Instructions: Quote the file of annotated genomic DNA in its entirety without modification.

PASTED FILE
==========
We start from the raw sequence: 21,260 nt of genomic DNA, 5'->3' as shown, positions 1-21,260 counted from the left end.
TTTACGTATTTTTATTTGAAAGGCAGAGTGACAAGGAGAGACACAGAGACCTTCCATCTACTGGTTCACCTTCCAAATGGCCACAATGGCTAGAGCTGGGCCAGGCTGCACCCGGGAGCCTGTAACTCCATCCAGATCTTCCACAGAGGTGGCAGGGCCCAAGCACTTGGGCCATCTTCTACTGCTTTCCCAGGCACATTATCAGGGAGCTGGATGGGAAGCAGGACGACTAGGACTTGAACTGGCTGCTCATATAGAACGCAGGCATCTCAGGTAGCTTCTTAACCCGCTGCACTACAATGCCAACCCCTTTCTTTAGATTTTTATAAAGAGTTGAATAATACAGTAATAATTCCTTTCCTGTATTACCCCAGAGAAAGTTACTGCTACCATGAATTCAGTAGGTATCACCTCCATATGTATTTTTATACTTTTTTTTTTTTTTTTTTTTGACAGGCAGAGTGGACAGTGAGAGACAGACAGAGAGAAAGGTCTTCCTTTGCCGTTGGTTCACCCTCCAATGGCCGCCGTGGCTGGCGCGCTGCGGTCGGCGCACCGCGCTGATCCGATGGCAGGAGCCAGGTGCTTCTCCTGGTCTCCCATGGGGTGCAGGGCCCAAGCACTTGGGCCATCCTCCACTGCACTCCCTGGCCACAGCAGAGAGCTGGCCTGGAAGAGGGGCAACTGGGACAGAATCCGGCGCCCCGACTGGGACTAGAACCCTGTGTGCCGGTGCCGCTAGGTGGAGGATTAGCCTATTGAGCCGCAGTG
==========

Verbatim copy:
We start from the raw sequence: 21,260 nt of genomic DNA, 5'->3' as shown, positions 1-21,260 counted from the left end.
TTTACGTATTTTTATTTGAAAGGCAGAGTGACAAGGAGAGACACAGAGACCTTCCATCTACTGGTTCACCTTCCAAATGGCCACAATGGCTAGAGCTGGGCCAGGCTGCACCCGGGAGCCTGTAACTCCATCCAGATCTTCCACAGAGGTGGCAGGGCCCAAGCACTTGGGCCATCTTCTACTGCTTTCCCAGGCACATTATCAGGGAGCTGGATGGGAAGCAGGACGACTAGGACTTGAACTGGCTGCTCATATAGAACGCAGGCATCTCAGGTAGCTTCTTAACCCGCTGCACTACAATGCCAACCCCTTTCTTTAGATTTTTATAAAGAGTTGAATAATACAGTAATAATTCCTTTCCTGTATTACCCCAGAGAAAGTTACTGCTACCATGAATTCAGTAGGTATCACCTCCATATGTATTTTTATACTTTTTTTTTTTTTTTTTTTTGACAGGCAGAGTGGACAGTGAGAGACAGACAGAGAGAAAGGTCTTCCTTTGCCGTTGGTTCACCCTCCAATGGCCGCCGTGGCTGGCGCGCTGCGGTCGGCGCACCGCGCTGATCCGATGGCAGGAGCCAGGTGCTTCTCCTGGTCTCCCATGGGGTGCAGGGCCCAAGCACTTGGGCCATCCTCCACTGCACTCCCTGGCCACAGCAGAGAGCTGGCCTGGAAGAGGGGCAACTGGGACAGAATCCGGCGCCCCGACTGGGACTAGAACCCTGTGTGCCGGTGCCGCTAGGTGGAGGATTAGCCTATTGAGCCGCAGTG